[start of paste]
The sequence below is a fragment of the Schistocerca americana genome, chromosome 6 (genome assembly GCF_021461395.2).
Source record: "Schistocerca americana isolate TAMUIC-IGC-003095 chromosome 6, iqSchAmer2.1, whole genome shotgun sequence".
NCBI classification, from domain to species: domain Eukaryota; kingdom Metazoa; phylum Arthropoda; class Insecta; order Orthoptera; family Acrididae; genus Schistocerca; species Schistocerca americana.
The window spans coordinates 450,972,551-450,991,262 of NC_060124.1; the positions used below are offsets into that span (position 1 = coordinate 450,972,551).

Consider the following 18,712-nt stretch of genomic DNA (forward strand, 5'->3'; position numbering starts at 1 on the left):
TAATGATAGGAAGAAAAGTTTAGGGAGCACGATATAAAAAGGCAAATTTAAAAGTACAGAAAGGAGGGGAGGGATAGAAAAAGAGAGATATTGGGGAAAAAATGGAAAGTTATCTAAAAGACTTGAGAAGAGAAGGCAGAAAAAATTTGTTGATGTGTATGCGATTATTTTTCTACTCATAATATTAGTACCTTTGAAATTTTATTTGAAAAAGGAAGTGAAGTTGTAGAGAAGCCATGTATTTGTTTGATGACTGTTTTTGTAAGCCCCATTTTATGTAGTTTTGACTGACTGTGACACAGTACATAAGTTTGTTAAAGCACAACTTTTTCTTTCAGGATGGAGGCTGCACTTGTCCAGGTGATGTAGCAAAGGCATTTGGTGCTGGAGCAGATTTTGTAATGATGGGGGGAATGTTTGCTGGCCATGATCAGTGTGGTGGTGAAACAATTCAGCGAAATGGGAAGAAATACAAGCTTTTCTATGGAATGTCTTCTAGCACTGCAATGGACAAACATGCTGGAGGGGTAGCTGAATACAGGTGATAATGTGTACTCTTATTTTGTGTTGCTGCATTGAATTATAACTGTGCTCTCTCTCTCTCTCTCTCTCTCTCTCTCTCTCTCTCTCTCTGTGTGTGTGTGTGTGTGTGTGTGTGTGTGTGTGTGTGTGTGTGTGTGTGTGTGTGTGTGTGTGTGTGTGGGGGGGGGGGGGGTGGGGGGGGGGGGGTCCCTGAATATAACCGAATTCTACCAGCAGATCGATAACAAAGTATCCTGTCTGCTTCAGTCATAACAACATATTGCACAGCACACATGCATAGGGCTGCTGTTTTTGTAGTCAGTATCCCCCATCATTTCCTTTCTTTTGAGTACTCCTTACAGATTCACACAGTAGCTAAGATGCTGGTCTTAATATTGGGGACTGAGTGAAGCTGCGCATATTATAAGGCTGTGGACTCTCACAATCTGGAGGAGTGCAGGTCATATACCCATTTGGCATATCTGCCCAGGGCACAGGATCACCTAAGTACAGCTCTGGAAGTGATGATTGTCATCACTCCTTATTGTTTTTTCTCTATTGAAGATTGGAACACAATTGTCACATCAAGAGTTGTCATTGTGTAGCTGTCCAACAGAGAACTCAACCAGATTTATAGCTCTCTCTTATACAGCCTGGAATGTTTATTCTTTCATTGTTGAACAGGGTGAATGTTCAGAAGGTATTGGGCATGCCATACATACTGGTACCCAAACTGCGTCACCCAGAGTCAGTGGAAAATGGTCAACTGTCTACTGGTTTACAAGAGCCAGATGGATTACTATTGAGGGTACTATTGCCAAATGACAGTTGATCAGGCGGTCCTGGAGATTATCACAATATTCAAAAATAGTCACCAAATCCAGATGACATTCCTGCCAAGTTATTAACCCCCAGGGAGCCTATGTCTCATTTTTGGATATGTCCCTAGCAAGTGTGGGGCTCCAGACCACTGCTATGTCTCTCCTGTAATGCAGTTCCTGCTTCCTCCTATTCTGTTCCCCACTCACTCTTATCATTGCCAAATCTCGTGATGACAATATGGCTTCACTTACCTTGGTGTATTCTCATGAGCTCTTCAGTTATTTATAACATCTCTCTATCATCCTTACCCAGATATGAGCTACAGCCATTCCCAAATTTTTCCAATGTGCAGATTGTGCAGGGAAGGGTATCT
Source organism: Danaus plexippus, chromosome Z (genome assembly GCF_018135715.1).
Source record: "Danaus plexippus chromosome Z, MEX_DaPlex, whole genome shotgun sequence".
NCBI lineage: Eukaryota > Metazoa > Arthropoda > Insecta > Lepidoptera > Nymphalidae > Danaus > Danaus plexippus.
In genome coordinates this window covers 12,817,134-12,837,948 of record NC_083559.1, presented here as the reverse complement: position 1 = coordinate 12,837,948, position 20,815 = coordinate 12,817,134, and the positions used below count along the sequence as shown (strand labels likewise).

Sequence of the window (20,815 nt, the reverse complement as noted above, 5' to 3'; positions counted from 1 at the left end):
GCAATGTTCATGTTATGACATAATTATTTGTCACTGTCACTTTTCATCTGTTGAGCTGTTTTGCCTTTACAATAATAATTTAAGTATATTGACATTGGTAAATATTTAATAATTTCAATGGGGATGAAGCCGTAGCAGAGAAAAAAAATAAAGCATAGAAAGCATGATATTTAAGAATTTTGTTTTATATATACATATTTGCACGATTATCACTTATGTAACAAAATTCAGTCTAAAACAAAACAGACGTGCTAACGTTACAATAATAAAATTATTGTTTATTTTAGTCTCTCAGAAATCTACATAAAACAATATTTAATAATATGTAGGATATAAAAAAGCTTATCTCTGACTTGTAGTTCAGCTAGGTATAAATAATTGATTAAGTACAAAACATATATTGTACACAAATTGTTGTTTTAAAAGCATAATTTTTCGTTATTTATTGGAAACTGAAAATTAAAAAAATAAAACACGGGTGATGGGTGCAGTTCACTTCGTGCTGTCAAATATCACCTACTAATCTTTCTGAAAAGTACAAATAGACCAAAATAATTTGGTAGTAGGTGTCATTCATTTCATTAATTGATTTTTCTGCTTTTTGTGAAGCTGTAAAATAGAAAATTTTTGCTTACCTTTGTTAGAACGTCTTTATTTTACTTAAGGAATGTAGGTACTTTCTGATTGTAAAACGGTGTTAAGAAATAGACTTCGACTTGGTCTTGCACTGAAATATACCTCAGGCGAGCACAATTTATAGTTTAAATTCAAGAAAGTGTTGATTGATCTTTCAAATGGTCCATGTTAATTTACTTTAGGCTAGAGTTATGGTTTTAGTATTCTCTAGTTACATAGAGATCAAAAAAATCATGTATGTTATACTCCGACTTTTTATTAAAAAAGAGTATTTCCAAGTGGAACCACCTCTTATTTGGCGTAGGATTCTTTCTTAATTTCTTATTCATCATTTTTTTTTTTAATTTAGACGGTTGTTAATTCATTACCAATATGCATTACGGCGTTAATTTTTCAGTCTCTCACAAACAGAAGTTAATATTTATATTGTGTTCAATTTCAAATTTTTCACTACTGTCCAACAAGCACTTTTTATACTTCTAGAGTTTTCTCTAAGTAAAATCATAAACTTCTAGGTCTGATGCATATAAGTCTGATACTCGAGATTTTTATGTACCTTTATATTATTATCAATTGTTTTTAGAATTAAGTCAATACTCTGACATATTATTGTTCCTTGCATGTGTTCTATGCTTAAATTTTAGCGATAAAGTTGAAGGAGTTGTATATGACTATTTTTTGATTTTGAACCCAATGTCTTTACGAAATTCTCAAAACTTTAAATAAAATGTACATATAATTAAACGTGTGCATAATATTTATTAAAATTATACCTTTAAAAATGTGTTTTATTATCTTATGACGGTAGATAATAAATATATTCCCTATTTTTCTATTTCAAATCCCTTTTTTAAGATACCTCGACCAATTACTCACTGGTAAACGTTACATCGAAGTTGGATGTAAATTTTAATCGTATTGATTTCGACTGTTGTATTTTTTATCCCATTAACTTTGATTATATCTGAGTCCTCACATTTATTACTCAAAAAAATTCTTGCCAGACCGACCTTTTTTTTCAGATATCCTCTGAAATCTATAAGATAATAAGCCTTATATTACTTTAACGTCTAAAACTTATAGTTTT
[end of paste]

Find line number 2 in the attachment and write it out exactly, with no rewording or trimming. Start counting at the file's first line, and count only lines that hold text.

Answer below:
Source record: "Schistocerca americana isolate TAMUIC-IGC-003095 chromosome 6, iqSchAmer2.1, whole genome shotgun sequence".